Between the standard winter blahs and the pandemic, we at DFC HQ have been leaning heavily on the comfort food. Among them is a childhood favourite that is actually a secret nutritional superstar: peanut butter! Not only is the spread high in protein, it also boasts a good dollop of dietary fibre, vitamin E, and magnesium. (Sticking with “natural” PB — without added sugars — is the key to healthy eating here!)
Also, delving into its history is a fascinating trip through technology and American culture, as Smithsonian magazine shows.
The patent for “food compound” prepared from boiled peanuts or almonds was filed in 1895 by John Harvey Kellogg, a doctor who wanted to give healthy, easily digested preparations to patients at his sanitarium, and whose Seventh-Day-Adventist inflected approach to food science also gave us another breakfast essential, cornflakes. This proto-butter was simple in execution, but complicated in the care required to store it. It took a while to get to today’s common pantry staple.
“Manufacturers sold tubs of peanut butter to local grocers, and advised them to stir frequently with a wooden paddle, according to Andrew Smith, a food historian. Without regular effort, the oil would separate out and spoil. Then, in 1921, a Californian named Joseph Rosefield filed a patent for applying a chemical process called partial hydrogenation to peanut butter, a method by which the main naturally occurring oil in peanut butter, which is liquid at room temperature, is converted into an oil that’s solid or semisolid at room temperature and thus remains blended; the practice had been used to make substitutes for butter and lard, like Crisco, but Rosefield was the first to apply it to peanut butter. This more stable spread could be shipped across the country, stocked in warehouses and left on shelves, clearing the way for the national brands we all know today.”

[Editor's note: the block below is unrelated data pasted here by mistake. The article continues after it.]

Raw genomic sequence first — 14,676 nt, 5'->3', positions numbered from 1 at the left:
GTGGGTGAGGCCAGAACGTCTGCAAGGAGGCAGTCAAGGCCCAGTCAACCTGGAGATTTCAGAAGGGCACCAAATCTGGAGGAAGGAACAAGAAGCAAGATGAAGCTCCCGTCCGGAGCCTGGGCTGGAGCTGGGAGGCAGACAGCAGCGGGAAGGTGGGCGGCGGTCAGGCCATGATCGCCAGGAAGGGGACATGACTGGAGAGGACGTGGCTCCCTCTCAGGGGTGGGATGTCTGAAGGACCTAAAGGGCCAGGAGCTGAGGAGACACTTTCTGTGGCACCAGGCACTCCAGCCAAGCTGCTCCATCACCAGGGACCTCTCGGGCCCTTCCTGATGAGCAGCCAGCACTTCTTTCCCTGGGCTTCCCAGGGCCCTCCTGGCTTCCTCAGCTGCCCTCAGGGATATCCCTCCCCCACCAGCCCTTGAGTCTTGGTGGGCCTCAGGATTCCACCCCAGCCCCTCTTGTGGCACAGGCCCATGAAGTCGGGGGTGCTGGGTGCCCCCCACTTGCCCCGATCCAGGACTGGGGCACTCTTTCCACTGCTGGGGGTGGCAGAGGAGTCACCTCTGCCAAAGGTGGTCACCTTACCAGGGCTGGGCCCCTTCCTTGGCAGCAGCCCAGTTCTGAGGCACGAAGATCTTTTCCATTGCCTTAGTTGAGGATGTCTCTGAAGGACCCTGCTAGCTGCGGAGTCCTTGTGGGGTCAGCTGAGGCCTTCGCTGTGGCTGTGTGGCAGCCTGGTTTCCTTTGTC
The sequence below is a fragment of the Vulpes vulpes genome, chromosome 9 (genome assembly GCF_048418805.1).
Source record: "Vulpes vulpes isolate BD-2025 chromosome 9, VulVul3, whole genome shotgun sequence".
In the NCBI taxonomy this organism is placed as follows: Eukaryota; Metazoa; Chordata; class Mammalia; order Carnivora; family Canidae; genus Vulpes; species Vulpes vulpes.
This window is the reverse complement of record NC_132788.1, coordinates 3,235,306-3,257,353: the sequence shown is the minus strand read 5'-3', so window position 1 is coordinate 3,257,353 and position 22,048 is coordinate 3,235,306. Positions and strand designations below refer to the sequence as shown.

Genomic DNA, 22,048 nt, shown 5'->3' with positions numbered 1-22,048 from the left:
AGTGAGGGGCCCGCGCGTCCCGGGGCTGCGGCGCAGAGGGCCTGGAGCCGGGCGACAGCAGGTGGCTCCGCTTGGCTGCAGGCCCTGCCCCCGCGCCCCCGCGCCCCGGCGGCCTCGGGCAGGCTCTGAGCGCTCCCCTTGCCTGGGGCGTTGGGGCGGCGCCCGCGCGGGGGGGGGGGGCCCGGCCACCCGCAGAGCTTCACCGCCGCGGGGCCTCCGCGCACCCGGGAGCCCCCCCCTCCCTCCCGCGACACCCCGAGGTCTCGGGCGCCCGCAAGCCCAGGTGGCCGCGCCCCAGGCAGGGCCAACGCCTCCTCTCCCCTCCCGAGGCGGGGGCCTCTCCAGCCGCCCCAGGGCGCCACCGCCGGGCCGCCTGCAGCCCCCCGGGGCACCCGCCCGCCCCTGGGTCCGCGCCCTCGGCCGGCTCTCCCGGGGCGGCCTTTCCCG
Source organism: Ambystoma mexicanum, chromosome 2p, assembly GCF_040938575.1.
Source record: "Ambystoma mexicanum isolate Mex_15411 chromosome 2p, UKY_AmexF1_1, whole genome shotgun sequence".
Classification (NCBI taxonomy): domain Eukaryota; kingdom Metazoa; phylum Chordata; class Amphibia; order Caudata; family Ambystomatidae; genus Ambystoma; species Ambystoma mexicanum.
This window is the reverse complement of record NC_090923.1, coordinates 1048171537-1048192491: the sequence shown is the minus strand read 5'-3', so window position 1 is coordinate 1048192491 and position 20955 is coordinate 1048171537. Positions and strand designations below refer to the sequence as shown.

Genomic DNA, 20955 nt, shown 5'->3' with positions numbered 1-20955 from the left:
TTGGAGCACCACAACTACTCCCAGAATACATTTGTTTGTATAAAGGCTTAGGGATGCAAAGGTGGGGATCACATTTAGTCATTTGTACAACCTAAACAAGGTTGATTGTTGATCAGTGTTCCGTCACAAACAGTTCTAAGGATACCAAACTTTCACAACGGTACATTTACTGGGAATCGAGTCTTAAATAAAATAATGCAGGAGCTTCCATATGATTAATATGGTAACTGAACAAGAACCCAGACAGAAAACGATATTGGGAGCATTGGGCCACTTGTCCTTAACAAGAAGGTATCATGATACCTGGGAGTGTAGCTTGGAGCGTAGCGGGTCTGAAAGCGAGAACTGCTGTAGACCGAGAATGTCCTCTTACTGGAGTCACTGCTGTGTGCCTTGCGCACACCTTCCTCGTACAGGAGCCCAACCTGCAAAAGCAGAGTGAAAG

Commenters on the Smithsonian article have already called out the piece’s American bias, by chiming in that Montreal’s own Marcellus Gilmore Edson patented a roasted peanut paste in 1884. Not only was this significantly earlier than Kellogg, but I also bet Edson’s results were far tastier — as well as being more in line with the peanut butter we know and love.
Whoever claims this stroke of genius, the peanut butter we’ve ended up with has definitely changed North American food habits over the past century. It fills the niche of an easy, cheap, and tasty protein that can be used in sweet and savoury alike. We’ve even adapted the production process to create a whole range of nut and seed kinds of butter, both for taste and allergen-safety! I’m glad this simple invention isn’t leaving our culture — or the surface of my toast — anytime soon.